Darkness had entered the room by now. The speaker was silent. Everyone was still and quiet. As if birds were sitting on their heads that would fly away with the smallest movement.
Maintaining a tight grip on the box, and with some hesitation but keeping his voice firm and dignified he asked: “Do you agree with the basic characteristic of colours that I spoke on today, revised with you, and then asked one of you to repeat as a test?”
“Undoubtedly, completely.” The silence broke, and everyone raised their hands in agreement.
“Shall I feel assured that you will never forget this lesson?”
“Never, never.” Their voices were confident, satisfied, and joyous.
“Well done. Please revise this lesson a bit longer.” Saying this he went out through the door. All the groups started towards him. He beckoned their representatives. When all of them had come up and were standing looking at him with expectant eyes, he turned towards the closed door and heard the voices revising the lesson. He cast a glance at the things kept next to the wall and then with great confidence looked the representatives in the eye and with deliberate emphasis on each word said: “Now, as according to your wishes, they are all prepared and ready for your dealings.” Seeing the glow of happiness on the faces of the representatives, the groups raised their goods up in the air and with great joy and small steps started an ecstatic dance as if their feet were not on the ground but on the heads of future generations.
 “safed KHūn” or white blood is Urdu idiom for someone who does not love, care for, or betrays his blood relatives.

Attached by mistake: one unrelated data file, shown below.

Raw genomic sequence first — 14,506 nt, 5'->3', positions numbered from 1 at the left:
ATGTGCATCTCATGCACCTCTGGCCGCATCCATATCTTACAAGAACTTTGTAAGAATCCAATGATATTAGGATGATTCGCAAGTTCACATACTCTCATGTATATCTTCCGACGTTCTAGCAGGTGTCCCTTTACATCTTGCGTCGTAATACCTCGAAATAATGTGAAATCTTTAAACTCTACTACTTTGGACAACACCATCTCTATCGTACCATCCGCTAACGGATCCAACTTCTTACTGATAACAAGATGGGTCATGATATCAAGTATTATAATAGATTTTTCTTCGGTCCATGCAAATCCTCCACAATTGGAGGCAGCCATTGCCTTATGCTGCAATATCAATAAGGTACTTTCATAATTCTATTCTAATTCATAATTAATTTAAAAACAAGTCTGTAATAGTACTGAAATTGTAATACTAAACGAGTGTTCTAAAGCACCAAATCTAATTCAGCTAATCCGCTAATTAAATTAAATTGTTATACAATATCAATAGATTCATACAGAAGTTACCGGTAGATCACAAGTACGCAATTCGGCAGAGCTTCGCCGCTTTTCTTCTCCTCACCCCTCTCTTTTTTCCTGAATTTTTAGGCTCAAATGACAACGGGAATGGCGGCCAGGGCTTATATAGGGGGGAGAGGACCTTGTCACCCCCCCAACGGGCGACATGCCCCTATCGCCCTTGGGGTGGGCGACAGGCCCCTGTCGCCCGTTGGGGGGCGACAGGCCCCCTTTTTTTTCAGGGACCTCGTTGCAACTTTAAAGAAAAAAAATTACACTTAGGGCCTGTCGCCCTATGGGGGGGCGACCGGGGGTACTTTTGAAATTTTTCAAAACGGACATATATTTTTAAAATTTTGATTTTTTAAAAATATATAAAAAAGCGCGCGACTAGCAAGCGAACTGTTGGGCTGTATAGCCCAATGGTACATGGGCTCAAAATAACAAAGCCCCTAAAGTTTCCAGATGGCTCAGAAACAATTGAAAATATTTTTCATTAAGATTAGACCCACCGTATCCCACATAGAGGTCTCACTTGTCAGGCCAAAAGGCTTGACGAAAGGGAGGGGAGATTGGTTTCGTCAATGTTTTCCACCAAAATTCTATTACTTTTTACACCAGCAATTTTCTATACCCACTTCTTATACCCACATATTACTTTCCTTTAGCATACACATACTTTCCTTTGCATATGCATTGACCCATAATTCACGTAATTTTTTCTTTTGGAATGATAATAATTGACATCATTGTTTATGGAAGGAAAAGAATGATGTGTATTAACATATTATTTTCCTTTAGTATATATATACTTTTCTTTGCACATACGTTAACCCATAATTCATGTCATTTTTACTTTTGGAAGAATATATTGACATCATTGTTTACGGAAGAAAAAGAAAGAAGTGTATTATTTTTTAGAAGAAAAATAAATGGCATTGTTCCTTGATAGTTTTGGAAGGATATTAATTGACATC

Image: courtesy David Zwirner gallery exhibition of Ad Reinhardt’s paintings (click on image for a higher resolution version). Reinhardt painted black squares, Black rectangles. Occasionally, he ventured to compositions of black rectangles. We mustn’t, however, make the mistake of thinking the colour “black” refers to a single entity. For a story that is ostensibly a lecture on the absolute aspects of colours, we felt it appropriate to accompany it with the work of a painter who set out to remove all the extraneous elements in the idea of colour. In an introductory essay, Reinhardt explained that he was pursuing “a pure, abstract, non-objective, timeless, spaceless, changeless, relationless, disinterested painting—an object that is self-conscious (no unconsciousness), ideal, transcendent, aware of no thing but art.”
Syed Muhammad Ashraf (author)
Syed Muhammad Ashraf is a critically-acclaimed Urdu novelist and short story writer. He is a retired Indian civil servant. Ashraf was the recipient of the Sahitya Akademi Award (2004), the Aalmi Farogh-e-Urdu Adab Award from the Majlis-e-Farogh-e-Urdu Qatar (2018), the UP Urdu Academy Collective Services Award (2013), Madhya Pardesh Govt.’s ‘Iqbal Samman Award’ (2017) and the ‘Katha award’ (1995). Some of his noted works are Daar Se Bichde, Baad-e-Saba Ka Intizar, Numberdaar ka Neela, Aakhri Sawariyan, Lakarbhagga Hansa, and Lakarbhagga Roya. The English translation of his novellas and short fiction include The Beast by Musharraf Ali Farooqi and The Hyena and Other Stories by M Asaduddin, among others.
Maaz Bin Bilal (translator)
Maaz Bin Bilal (b. 1986) is a poet, translator, and academic. His first collection, Ghazalnama: Poems from Delhi, Belfast, and Urdu (2019), was shortlisted for the Sahitya Akademi Yuva Puraskar. His translation of Fikr Taunsvi’s Partition diary, The Sixth River (2019), was also critically noted. Maaz was the recipient of the Charles Wallace Trust fellowship in writing and translation in Wales (2018–19), and the Akademie Schloss Solitude fellowship in writing at Stuttgart (2022–23). He holds a PhD on the politics of friendship in E. M. Forster’s work from Queen’s University Belfast and teaches literary studies at O. P. Jindal Global University. His translation of Mirza Ghalib’s long poem in Persian on Banaras, Chiragh-e-Dair, was released as Temple Lamp by Penguin Classics recently. His poetry has been translated into Bangla, Irish and German. He has created word-art individually and in collaboration with other artists from his poems that has been displayed at various spots in Germany.